Bishop Ajayi Crowther Letter From 1837 Page 3

bishop ajayi crowther letter from 1837

June 27, 2016 – Bishop Ajayi Crowther Letter From 1837 Page 3

During our march to Iseyin, we passed several towns and villages which had been reduced to ashes. It was almost midnight before we reached town, which we passed our doleful first night in bondage. It was not perhaps a mile from the wall of Iseyin when an old woman of about sixty was threatened in the manner above described. What had become of her I could not learn.

On the next morning, our cords being taken off our necks, we were brought to the Chief of our captors – for there were many other Chiefs– as trophies at his feet. In a little while, a separation took place, when my sister and I fell to the share of the Chief, and my mother and the infant top the victors. We dared not vent our grief by loud cries, but by very heavy sobs. My mother, with the infant, was led away, comforted with the promise that she should see us again, when we should leave Iseyin for Dah’dah (Dada),- the town of the Chief.

In a few hours after, it was soon agreed upon that I should be bartered for a horse in Iseyin, that very day. Thus was how I separated from my mother and sister for the first time in my life’ and the latter not to be seen more in this world. Thus, in the space of twenty-four hours, being deprived of liberty and all other comforts I was made the property of three different persons. About the space of two months, when the chief was to leave Iseyin for his own town, the horse which was then only taken on trial, not being approved of, I was restored to the chief, who took me to Dada where I had the happiness to meet my mother and infant sister again with joy, which could be described by nothing else but with tears of love and affection; and on the part of my infant sister, with leaps of joy in every manner possible.

Here, I lived for about three months, going for grass for horses with my fellow captives. I now and then visited my mother and sister in our captor’s house, without any fears or thoughts of being separated any more. My mother told me that she had heard of my sister, but I never saw her any more.

At last, an unhappy evening arrived, when I was sent with a man to get some money at a neighbouring house. I went; but with some fears, for which I could not account; and, to my great astonishment, in a few minutes I was added to the number of many other captives, unfettered, to be led to the market-town early the next morning. My sleep went rom me; I spent almost the whole night in thinking of my doleful situation, with tears and sobs, especially as my mother was in the same town, whom I had not visited for a day or two. There was another boy in the same situation with me: his mother was in Dada.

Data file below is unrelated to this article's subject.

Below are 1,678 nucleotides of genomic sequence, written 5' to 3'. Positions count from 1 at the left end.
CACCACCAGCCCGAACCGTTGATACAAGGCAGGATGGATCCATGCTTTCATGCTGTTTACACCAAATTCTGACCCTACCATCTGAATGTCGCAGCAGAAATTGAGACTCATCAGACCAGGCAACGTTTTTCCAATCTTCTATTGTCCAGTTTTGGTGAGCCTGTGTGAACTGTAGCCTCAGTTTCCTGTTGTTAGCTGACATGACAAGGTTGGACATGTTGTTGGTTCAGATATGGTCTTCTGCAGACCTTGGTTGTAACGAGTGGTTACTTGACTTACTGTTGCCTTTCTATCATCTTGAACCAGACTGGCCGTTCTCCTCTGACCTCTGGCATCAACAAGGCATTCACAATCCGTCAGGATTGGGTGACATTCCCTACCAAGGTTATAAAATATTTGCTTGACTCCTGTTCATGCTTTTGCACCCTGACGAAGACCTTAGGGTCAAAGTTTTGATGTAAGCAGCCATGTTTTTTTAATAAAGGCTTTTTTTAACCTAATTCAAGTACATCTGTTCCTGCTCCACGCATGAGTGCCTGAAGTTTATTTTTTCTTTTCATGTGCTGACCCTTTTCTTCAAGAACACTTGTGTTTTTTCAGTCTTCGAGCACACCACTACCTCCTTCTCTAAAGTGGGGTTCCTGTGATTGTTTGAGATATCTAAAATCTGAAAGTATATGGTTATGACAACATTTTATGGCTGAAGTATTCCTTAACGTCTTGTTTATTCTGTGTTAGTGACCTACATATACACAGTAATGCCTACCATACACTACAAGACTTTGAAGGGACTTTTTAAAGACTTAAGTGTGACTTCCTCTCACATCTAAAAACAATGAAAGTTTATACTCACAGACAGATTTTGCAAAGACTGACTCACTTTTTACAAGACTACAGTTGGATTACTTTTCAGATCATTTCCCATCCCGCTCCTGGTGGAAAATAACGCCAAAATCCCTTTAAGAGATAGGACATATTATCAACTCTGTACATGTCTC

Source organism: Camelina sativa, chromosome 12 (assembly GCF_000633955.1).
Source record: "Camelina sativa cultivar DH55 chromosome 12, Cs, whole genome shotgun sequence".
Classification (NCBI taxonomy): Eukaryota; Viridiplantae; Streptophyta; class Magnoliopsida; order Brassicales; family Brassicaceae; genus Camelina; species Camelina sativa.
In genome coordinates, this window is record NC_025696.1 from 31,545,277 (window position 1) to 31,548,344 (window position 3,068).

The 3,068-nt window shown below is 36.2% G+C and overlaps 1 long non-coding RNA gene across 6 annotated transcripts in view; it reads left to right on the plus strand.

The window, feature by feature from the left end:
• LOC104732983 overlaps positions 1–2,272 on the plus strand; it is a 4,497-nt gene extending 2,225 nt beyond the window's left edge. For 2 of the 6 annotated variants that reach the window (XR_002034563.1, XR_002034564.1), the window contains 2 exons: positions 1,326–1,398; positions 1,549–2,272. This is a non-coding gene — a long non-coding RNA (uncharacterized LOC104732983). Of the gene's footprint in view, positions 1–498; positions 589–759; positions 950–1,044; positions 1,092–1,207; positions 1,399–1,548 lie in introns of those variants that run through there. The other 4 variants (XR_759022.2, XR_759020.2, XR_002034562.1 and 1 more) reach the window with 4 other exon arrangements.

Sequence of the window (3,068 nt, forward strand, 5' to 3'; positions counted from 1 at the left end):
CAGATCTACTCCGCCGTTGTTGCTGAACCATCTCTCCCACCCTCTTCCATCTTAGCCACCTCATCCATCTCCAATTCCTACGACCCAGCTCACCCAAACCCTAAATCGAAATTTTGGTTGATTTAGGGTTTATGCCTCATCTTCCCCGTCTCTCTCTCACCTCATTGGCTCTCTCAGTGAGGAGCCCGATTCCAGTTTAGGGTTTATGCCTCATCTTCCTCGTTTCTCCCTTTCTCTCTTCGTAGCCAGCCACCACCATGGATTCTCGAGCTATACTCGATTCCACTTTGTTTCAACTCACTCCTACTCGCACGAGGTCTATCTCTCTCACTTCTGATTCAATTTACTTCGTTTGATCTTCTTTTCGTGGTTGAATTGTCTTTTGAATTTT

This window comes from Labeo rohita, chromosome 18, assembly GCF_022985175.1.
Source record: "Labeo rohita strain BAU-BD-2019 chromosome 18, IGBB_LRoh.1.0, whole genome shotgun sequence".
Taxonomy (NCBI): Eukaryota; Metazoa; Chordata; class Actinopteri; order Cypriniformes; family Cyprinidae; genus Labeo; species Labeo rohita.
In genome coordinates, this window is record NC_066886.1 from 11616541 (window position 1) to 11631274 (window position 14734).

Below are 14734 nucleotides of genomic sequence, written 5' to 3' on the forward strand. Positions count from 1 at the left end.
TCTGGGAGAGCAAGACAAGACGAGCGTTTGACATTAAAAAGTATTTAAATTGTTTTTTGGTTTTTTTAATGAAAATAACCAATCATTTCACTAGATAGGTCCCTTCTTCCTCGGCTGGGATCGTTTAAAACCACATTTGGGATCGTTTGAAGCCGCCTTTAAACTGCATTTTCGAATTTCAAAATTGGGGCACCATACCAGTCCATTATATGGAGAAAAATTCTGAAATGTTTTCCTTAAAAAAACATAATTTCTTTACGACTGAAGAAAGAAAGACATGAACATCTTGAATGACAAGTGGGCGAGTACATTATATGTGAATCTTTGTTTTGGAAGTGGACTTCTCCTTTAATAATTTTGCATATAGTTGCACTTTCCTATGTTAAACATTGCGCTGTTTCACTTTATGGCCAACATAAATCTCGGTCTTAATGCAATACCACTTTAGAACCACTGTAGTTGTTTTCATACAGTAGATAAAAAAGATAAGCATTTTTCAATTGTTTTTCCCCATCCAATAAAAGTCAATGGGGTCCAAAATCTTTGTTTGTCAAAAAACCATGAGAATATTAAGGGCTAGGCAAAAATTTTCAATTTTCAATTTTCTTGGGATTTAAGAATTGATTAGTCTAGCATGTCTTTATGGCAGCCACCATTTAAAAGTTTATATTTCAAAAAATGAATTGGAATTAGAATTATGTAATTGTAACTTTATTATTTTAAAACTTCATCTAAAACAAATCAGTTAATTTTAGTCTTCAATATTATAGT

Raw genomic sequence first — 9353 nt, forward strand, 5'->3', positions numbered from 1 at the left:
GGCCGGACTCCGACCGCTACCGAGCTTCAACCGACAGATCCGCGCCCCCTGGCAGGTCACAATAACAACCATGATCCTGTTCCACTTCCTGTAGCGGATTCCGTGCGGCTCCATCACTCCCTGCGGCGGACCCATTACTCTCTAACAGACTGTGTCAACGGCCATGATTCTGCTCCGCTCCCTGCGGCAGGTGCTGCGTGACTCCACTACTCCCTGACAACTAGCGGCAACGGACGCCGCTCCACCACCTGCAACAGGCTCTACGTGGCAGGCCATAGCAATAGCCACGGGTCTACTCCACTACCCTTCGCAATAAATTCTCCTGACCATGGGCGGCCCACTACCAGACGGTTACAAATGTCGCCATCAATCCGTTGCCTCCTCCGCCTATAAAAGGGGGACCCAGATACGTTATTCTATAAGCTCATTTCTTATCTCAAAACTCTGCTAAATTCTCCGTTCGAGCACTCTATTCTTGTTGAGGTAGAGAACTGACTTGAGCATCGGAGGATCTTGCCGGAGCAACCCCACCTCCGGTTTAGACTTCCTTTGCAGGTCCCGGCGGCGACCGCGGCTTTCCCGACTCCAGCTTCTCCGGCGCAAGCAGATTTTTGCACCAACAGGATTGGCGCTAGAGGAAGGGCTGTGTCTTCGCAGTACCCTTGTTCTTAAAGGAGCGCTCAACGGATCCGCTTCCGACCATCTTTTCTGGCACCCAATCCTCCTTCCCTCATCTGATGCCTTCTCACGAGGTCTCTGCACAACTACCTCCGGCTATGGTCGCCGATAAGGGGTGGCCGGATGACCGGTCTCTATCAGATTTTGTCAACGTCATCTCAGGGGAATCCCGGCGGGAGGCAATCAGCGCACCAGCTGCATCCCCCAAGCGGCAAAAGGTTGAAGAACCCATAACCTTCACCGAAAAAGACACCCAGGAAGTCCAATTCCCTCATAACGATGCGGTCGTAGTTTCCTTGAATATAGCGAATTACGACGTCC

Being sleepless, I heard the first cock-crow. Scarcely the signal was given, when the traders rose, and loaded the men slaves with baggage. With one hand chained to the neck, we left the town. My little companion in affliction cried and begged much to be permitted to see his mother, but was soon silenced by punishment. Seeing this, I dared not speak, although I thought we passed by the very house my mother was in. Thus was I separated from my mother and sister, my then only comforts, to meet more in this world of misery.

After a few days of travel, we came to the market-town, I-jah’I (Ijaye). Here I saw many who had escaped in our town to this place; or those who were in search of their relations, to set at liberty as many as they had means of redeeming. Here were under very close inspection, as there were many persons in search of their relations; and through that, many had escaped from their owners. In a few days I was sold to a Mahomendan woman, with whom I travelled to many towns on our way to Popo country, on the coast much resorted to by the Portuguese, to buy slaves.

When we left Ijaye, after many halts, we came to a town called To-Ko (Itoko). From Ijaye to Itoko all spoke the Ebwah (Egba) dialet, but my mistress spoke Oyo, my own dialect. Here I was a perfect stranger, having left the Oyo country far behind. I lived in Itoko about three months; walked about with my owner’s son with some degree of freedom, it being a place where my feet had never trod: and could I possibly have made my way out through many a ruinous town and village we had passed, I should have soon become a prey to some others, who would have gladly taken the advantage of me. Besides, I could not think of going a mile out of the town alone at night, as there were many enormous devil –houses along the highway; and a woman had been lately publicly executed (fired at), being accused of bewitching her husband, who died of a long tedious sickness. Five or six heads, of such persons as were nailed on the large trees in the market-places, to terrify others.

Now and then my mistress would speak with me and her son, that we should by- and bye go to Popo country, where we should buy tobacco, and other fine things, to sell at our return. Now, thought I, this was the signal of my being sold to the Portuguese; who, they often told me during our journey, were to be seen in that country. Being very thoughtful of this, my appetite forsook me, and in a few weeks I got the dysentery, which greatly preyed on me. I determined with myself that I would not go to Popo country; but would make an end of myself, one way or the other. In several nights, I attempted strangling myself, one with my band’ but had no courage enough to close the noose tight, so as to effect my purpose. May the Lord forgive me this sin! I determined, next, that I would leap out of the canoe into the river, when we should cross it in our way to that country. Thus was I thinking, when my owner, perceived the great alternation which took place in me, sold me to some persons.